Riskiest AIB and Bank of Ireland bonds hit record highs on new plans

Analysts predict both banks will buy back riskiest bonds at earliest opportunity

The price of Bank of Ireland’s €750 million of additional Tier 1  bonds jumped 1.6 per cent to a record €106.4. AIB’s €500 million of similar notes gained 1.4 per cent to €103.6. Photograph: iStock

The price of Bank of Ireland’s €750 million of additional Tier 1 bonds jumped 1.6 per cent to a record €106.4. AIB’s €500 million of similar notes gained 1.4 per cent to €103.6. Photograph: iStock

 

Bank of Ireland and AIB’s riskiest bonds jumped to record highs on Friday on heightened speculation that they will be bought back at the first opportunity, after the lenders unveiled plans for how they plan to structure themselves in the event of a future crisis.

Both banks outlined that they will set up holding companies at the top of their corporate structures to comply with new European rules that would allow for bondholders to face losses without impacting depositors should a bank run into trouble in future.

The holding companies would issue senior and junior debt in future the could be “bailed in” if needed and minimise taxpayer bailouts. Deposits, however, would be held in the existing operating banks, where they would enjoy greater protection.

Irish banks imposed about €15 billion of losses on junior bondholders during the crisis as they shared the cost of soaring loan defaults with taxpayers. But they were unable to “burn” senior bondholders because of opposition from the European Central Bank and the fact that there was no framework in place to do so without also hitting depositors.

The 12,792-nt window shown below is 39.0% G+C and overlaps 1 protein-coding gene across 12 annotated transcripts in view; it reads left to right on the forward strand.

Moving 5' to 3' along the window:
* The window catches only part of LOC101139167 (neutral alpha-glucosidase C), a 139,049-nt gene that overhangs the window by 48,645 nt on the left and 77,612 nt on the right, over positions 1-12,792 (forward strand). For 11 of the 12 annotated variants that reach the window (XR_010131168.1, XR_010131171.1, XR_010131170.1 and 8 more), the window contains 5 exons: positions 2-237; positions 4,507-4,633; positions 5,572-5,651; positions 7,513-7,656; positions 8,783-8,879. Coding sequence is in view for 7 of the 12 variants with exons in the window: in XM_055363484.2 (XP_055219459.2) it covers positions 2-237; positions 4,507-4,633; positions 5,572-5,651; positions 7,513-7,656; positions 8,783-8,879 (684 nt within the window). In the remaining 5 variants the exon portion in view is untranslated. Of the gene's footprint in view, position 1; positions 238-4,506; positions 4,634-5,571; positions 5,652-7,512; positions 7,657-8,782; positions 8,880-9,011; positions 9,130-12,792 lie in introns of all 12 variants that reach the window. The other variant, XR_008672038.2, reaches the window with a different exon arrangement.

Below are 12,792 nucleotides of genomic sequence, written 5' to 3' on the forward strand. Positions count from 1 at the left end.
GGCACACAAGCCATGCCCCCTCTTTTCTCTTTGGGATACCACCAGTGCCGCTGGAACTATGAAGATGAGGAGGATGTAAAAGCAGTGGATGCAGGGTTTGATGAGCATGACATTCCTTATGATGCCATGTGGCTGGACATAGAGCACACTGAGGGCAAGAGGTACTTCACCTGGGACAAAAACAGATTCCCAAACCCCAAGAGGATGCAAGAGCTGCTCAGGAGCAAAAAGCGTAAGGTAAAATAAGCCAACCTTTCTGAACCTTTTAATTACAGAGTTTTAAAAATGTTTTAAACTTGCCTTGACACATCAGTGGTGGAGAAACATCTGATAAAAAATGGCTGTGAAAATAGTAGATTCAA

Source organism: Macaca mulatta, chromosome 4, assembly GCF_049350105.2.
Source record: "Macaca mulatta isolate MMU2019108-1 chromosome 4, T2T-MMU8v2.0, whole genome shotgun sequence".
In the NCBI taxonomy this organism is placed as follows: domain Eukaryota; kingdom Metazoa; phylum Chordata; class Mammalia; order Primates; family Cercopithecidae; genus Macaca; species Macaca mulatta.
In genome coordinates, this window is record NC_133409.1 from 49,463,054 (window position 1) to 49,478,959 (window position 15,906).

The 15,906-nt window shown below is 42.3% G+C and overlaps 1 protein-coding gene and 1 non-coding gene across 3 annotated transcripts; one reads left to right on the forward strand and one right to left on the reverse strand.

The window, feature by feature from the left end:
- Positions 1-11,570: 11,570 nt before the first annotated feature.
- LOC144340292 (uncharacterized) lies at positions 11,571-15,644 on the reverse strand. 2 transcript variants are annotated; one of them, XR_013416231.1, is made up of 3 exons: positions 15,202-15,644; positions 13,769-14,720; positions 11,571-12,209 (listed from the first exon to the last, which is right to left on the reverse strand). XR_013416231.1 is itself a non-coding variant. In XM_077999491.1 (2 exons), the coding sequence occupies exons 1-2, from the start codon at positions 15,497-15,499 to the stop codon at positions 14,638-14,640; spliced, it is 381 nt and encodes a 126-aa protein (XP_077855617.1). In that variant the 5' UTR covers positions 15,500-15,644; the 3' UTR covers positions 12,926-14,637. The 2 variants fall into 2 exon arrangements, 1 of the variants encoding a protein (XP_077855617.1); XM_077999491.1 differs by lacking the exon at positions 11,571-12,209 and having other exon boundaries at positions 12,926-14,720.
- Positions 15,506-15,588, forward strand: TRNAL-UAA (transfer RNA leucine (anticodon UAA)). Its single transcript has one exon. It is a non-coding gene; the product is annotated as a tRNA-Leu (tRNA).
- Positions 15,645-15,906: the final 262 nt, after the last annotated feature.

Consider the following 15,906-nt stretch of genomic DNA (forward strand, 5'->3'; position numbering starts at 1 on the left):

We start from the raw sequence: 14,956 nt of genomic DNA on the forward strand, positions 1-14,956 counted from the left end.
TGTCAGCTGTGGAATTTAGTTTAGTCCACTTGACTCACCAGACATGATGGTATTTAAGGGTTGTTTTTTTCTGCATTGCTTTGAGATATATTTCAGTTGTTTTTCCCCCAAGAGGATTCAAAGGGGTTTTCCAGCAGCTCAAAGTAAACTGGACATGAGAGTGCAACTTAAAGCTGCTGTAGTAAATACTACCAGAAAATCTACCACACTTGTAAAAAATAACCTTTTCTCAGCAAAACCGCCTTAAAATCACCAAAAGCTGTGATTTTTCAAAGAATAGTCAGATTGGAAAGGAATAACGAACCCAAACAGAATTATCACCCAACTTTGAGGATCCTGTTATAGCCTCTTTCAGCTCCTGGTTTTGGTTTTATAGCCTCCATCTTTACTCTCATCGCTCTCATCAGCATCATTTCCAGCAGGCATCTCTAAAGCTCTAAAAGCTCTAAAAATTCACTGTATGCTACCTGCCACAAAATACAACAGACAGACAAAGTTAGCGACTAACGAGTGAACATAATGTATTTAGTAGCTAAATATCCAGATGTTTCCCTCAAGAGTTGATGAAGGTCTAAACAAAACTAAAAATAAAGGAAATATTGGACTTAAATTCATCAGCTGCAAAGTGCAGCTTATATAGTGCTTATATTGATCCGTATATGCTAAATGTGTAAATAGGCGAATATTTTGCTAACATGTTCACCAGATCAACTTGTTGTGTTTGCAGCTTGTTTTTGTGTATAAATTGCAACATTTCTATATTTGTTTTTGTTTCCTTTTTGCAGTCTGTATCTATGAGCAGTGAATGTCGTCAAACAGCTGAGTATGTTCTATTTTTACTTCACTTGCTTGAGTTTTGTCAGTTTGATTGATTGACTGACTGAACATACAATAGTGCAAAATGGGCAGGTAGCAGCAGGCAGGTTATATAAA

Demand

“Essentially, taxpayers’ money will be used as a last resort to bail out troubled banks in future,” said Ryan McGrath, an analyst with Cantor Fitzgerald in Dublin.

The banks succeeded in selling further risky bonds after the crisis, including so-called additional Tier 1 (AT1) capital debt, which stand first in line to be hit in the event that either lender’s capital levels fall below what regulators demand.

These bonds are known as perpetual bonds, meaning they may never be redeemed. However, the risks attached were reflected in the interest rates set – at about 7.4 per cent – when the bonds were sold, in 2015.

Meanwhile, Davy analyst Stephen Lyons said his firm had a “strong expectation” that, as both banks sell “bail in-able” debt through holding companies over the next few years, they will use the first opportunity, between 2019 and 2020, to buy back existing subordinated debt issued by the operating banks.

Fresh highs

The price of Bank of Ireland’s €750 million of AT1 bonds jumped 1.8 per cent to a record €104.9, sending the market interest rate, or yield, on the notes down to 5.8 per cent. AIB’s €500 million of similar notes gained 1.6 per cent to €103.8, with the yield declining to 6.2 per cent.

The price of €1.5 billion of Tier 2 bonds sold by the banks in recent years also hit fresh highs.

Sources familiar with AIB’s situation have said that setting up a holding company will be less of an immediate priority if the Government proceeds with a sale of a 25 per cent stake in the group in the first half of this year.

If the State decides to hold off on an initial public offering, complex planning around setting up a holding company may be accelerated.